Also Known as:

Toy, Miniature, Standard, Bassotto, Worshond, Teckel, Weenie Dog, Sausage Dog, Tekkel, Tekkel Doxie.

Origin: Germeny

Type: Pure Breed

Height: 5 to 12 inches

Weight: 8 to 32 pounds

Life Expectancy: 12 to 15 years


Loyal, fun-loving, and playful dogs, they are known for their affinity to chase around small birds and animals. As described by AKC (American Kennel Club), Dachshunds are clever dogs, lively, and very courageous to the point of being a bit reckless. Any sign of shyness in them is a serious fault. A Dachshund that is indulged usually becomes spoilt and snappy.

There is also the myth that a dachshunds coat type is somehow linked to their temperament, for example, the short-haired ones are considered to be less exciting while the long-haired ones are considered more exciting and adventurous. In all, they are good with children and can be fun to be around.


A famous dog with its long, low-slung body, bold and ever alert expression. The dachshund is a very active dog, its body allowing them allowing it to move in and out of confined areas like a tunnel or pipe without sacrificing much of its body strength.

A confident dog with a keen nose that lends to its hunting instinct. It also has a loud voice giving it the ability to alert its partners to a prey in the past. The dachshund comes in three coat variations, the smooth variation, the long-haired variation, and the wire-like variation. Their height usually ranges from 5 to 12 inches and they can weigh from 8 to 32 pounds.




It is very important to always make sure your dachshund is fed only on the approved portion of food as advised by a vet doctor or an animal nutritionist. This is because a Dachshund that is overweight would start experiencing strain on their long backs and this can lead to slipped or ruptured (herniated) discs. A Dachshund's nose is very perceptive and can find food anywhere so be sure to store food in such a way that they will not be able to reach it. A general rule of thumb is the less high-fat content the food contains, the better for the dachshund.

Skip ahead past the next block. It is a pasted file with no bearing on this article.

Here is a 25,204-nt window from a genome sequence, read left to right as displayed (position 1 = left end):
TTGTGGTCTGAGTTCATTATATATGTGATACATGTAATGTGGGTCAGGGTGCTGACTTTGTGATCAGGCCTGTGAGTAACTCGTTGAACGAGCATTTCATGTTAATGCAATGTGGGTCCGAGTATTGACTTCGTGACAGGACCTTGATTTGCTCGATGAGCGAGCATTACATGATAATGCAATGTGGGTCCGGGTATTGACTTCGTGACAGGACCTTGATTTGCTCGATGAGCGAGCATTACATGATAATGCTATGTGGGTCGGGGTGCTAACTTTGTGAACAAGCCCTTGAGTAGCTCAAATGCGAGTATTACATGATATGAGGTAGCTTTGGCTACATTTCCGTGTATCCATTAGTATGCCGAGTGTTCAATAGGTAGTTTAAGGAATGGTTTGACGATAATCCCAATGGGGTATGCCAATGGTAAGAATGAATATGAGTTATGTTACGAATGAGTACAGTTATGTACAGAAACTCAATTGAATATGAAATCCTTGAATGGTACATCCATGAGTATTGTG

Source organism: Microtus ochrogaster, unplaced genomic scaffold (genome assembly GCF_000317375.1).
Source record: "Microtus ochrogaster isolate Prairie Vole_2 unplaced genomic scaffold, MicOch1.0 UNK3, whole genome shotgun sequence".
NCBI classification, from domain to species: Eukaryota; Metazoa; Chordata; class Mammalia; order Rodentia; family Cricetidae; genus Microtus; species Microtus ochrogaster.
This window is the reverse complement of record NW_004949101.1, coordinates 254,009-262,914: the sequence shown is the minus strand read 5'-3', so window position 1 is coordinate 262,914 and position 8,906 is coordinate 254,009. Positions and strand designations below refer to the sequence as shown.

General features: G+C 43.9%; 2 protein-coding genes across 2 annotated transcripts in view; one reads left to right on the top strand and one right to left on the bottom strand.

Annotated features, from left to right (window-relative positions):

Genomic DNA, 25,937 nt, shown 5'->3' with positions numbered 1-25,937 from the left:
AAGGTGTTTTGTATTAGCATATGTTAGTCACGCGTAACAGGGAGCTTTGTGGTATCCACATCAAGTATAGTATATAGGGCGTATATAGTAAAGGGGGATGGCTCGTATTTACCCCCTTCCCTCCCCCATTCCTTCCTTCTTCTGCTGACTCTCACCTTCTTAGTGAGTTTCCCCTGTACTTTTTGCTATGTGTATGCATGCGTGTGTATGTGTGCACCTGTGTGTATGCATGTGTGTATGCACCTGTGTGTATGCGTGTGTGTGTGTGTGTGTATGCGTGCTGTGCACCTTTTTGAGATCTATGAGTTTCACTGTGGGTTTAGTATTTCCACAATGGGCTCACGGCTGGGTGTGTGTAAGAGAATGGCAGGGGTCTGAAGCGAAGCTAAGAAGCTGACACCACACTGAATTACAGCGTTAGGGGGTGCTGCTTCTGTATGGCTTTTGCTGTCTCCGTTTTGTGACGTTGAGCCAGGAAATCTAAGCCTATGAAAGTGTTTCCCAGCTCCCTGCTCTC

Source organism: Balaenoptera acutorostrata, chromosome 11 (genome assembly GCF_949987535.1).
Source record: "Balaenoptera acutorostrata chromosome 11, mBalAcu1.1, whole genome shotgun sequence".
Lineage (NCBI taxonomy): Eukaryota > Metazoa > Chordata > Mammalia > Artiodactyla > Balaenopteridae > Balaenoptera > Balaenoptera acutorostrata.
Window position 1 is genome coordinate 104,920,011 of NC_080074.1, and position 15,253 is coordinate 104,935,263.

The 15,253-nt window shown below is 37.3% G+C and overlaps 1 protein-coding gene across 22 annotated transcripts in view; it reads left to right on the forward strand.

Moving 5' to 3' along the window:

Generally, the dachshund is a relatively clean dog, they are light shedders and have little to no body odor. But even with these advantages, grooming a dachshund is very much dependent on the coat type. For the smooth-coated ones, all that is generally needed is wiping them clean with a dog towel. Longhaired dachshunds will in addition to bathing them once in a while, need to have their coats brushed frequently. For wirehaired dachshund dogs need to have their coats hand-stripped or coat plucked from time to time. Other things you need to do are trim their nails at least once every month and trim their beards from time to time.
It's challenging training a Dachshund because even though they are intelligent dogs, they are also naturally stubborn dogs. Having said that, they do very well when their training is reward-based training. As stated above, they are not just stubborn but also sensitive, this means they will react very badly to harsh commands or punishment. A lot of patience and consistency is needed when training a Dachshund. Also, they also have a strong sense of smell, quite higher than the average dog. So if a Dachshund zooms in or focuses on a scent. It might take some real effort to put them off that scent.